So I missed church this morning. Several folks had reminded throughout the week that I was welcome to join them at the Iglesia Reformada Juan Calvino, John Calvin Reformed Church service at 10am. As I was preparing to eat a quick breakfast and head down the block to the church I was informed that I was already late, and everyone knows, lo que está hecho, hecho está, what's done is done and there is always next week. I didn't receive the message that service had been moved up to 9am to accomodate a baptism. I guess I haven't made it on the phone tree yet.
As the rain pourded down (as it did all last night, and is said to continue to do through Tuesday) rather than grab a quick bite, Carmencita prepared me some comfort food; beans, fried bananas, warm tortillas and strong coffee! While I can blame it on the rain (sorry for the Milli Vanilli reference, couldn't resist) or the schedule change, I think secretly the food is what kept me home this morning. I have a feeling it will become easier to get to church when I have to prepare my own meals.
Upon my arrival in El Salvador, thankfully I was not greeted by any of the “constant trembling of the earth” that led the 16th century Spaniards to call this region valle de las hamacas, “valley of hammocks.” I was, however, met at the airport by a small delegation of Joining Hands Network members who graciously helped heave my luggage into the van, and through our conversation began to weave for me a very complex and exceedingly beautiful tapestry from the threads of Salvadoran politics, society and spirituality.
I settled in, quite comfortably you can see, at the guest house Popol Na (Casa del Pueblo), “the people’s house,” operated by the Calvinist Reformed Church in El Salvador. I must admit, it feels a bit like vacation at this point. I look out my window onto hammocks on a patio that extends into a garden complete with lime, orange and banana trees, eat papaya at every meal, take quick cold showers and have traded in perfume for eau de bug repellent.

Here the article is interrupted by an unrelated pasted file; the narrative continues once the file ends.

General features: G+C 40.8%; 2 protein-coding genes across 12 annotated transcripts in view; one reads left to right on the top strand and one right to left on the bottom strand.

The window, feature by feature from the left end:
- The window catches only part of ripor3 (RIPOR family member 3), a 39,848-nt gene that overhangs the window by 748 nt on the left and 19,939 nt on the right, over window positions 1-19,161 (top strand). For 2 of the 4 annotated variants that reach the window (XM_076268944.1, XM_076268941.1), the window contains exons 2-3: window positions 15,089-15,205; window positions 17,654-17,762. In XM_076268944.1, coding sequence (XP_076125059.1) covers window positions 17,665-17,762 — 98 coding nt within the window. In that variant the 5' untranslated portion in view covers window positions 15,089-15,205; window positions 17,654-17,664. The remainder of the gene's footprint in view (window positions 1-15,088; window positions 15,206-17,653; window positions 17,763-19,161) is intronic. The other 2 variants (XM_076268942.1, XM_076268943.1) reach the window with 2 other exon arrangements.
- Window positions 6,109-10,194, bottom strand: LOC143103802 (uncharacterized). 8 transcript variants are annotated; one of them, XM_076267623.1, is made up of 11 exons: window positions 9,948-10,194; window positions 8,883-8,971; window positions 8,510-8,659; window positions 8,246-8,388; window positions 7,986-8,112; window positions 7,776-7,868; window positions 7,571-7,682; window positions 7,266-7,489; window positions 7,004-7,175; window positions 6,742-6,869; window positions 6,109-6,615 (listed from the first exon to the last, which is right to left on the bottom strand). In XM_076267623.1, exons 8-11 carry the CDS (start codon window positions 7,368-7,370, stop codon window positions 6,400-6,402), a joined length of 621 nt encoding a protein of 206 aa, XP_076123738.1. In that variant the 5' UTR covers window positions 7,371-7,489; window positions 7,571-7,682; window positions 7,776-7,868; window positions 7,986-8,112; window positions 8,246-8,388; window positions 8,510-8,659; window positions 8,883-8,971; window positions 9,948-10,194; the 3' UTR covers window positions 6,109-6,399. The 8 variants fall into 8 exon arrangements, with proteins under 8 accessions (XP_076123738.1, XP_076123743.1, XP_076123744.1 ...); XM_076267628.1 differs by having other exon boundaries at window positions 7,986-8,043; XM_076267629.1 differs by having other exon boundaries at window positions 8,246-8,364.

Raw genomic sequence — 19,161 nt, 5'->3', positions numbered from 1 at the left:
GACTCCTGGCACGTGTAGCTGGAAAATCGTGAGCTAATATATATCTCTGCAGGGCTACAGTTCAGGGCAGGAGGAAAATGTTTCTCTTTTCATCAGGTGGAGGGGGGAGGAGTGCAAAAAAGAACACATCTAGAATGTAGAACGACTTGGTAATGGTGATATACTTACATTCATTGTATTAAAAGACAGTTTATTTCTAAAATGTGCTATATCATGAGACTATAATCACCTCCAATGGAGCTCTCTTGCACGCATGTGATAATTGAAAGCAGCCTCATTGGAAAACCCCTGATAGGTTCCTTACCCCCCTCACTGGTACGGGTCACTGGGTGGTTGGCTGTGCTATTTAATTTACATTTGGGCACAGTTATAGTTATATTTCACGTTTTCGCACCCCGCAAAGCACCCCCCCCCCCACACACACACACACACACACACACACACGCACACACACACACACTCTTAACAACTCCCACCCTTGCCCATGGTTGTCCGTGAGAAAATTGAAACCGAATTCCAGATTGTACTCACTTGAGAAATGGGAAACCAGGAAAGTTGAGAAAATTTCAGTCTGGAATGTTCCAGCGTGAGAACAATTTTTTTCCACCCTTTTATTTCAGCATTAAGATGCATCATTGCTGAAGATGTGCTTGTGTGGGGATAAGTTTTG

We are in the height of the rainy season which certainly makes for exciting weather patterns. As I write, with the sliding doors wide open to the patio, a cool breeze is blowing and I can scarcely hear myself think over the thunder claps and the pouring rain. Though shortly the rain will let up and the sun will burst through the clouds, the garden will soak up all that it can and the rest of the moisture will begin to steam away. Rinse and repeat.
My emotions seem to be following a similar pattern in these first days filled with transition. I am bright and sunny one minute then things turn gray, maybe some rain before the sun comes out again. I’m doing my best to balance alone time with time spent in the company of new friends with calls made to family at home. Not having constant access to internet, while a little frustrating at first, has proven to be a blessing. I am finding different, perhaps more appropriate ways to cope with/adapt to my new surroundings. Writing seems to be the most beneficial; I hope to make a habit of it.
Well, this feels like a good place to close because in the infamous words of the Beatles, “here comes the sun, doot n doodoo.”